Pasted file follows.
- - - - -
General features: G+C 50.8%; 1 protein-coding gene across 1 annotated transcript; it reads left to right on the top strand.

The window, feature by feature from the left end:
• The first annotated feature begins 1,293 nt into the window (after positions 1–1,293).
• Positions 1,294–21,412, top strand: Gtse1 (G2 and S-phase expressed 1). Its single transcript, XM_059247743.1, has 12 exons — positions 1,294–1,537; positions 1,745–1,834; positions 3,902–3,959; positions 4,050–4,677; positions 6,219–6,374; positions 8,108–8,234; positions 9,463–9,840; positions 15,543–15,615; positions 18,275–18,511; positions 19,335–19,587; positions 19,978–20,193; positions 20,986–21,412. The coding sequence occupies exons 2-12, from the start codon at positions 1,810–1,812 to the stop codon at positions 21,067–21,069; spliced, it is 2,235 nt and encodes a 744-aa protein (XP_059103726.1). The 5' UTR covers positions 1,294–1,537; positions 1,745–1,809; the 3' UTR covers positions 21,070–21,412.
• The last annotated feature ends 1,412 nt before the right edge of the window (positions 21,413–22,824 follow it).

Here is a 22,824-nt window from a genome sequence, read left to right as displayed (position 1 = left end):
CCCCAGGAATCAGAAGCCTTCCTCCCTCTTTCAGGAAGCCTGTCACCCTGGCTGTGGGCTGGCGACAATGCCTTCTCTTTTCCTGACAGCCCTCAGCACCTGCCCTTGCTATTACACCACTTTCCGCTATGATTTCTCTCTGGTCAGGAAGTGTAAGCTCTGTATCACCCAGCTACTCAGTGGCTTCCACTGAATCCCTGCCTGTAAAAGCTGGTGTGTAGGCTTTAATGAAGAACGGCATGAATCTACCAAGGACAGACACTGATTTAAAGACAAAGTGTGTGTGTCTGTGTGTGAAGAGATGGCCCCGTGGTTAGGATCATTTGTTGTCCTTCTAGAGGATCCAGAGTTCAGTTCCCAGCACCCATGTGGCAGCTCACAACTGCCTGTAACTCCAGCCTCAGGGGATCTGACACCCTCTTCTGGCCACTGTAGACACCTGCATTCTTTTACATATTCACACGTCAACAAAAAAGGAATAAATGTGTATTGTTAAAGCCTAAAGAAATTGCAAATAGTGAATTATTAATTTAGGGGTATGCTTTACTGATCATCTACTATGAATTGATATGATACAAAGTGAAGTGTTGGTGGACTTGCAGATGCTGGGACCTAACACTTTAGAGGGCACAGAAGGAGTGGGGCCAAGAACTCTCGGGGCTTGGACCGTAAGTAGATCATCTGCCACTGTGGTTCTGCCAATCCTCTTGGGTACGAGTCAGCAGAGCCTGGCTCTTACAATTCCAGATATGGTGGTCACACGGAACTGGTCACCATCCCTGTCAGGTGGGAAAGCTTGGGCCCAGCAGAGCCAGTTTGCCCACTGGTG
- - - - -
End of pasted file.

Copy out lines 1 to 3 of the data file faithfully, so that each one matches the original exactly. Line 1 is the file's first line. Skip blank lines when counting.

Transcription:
General features: G+C 50.8%; 1 protein-coding gene across 1 annotated transcript; it reads left to right on the top strand.

The window, feature by feature from the left end:
• The first annotated feature begins 1,293 nt into the window (after positions 1–1,293).